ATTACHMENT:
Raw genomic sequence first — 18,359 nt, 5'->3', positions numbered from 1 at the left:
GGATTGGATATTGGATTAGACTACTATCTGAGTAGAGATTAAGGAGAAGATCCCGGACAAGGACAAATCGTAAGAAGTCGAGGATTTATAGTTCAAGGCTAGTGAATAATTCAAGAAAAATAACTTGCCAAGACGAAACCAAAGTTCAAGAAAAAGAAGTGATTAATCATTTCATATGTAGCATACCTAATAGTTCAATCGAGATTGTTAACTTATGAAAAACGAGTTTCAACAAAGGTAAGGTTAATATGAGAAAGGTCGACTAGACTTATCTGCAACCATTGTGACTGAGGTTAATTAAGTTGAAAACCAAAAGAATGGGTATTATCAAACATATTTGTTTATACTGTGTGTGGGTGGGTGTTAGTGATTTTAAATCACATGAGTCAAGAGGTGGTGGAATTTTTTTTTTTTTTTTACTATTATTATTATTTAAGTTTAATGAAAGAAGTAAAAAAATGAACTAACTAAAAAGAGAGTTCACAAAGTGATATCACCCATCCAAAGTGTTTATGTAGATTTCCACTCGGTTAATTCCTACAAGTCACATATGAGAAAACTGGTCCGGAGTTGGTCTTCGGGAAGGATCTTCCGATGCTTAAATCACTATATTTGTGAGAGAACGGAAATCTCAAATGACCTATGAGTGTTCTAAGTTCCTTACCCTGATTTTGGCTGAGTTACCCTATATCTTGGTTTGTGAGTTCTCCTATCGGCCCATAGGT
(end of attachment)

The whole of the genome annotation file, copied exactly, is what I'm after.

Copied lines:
Raw genomic sequence first — 18,359 nt, 5'->3', positions numbered from 1 at the left:
GGATTGGATATTGGATTAGACTACTATCTGAGTAGAGATTAAGGAGAAGATCCCGGACAAGGACAAATCGTAAGAAGTCGAGGATTTATAGTTCAAGGCTAGTGAATAATTCAAGAAAAATAACTTGCCAAGACGAAACCAAAGTTCAAGAAAAAGAAGTGATTAATCATTTCATATGTAGCATACCTAATAGTTCAATCGAGATTGTTAACTTATGAAAAACGAGTTTCAACAAAGGTAAGGTTAATATGAGAAAGGTCGACTAGACTTATCTGCAACCATTGTGACTGAGGTTAATTAAGTTGAAAACCAAAAGAATGGGTATTATCAAACATATTTGTTTATACTGTGTGTGGGTGGGTGTTAGTGATTTTAAATCACATGAGTCAAGAGGTGGTGGAATTTTTTTTTTTTTTTTACTATTATTATTATTTAAGTTTAATGAAAGAAGTAAAAAAATGAACTAACTAAAAAGAGAGTTCACAAAGTGATATCACCCATCCAAAGTGTTTATGTAGATTTCCACTCGGTTAATTCCTACAAGTCACATATGAGAAAACTGGTCCGGAGTTGGTCTTCGGGAAGGATCTTCCGATGCTTAAATCACTATATTTGTGAGAGAACGGAAATCTCAAATGACCTATGAGTGTTCTAAGTTCCTTACCCTGATTTTGGCTGAGTTACCCTATATCTTGGTTTGTGAGTTCTCCTATCGGCCCATAGGT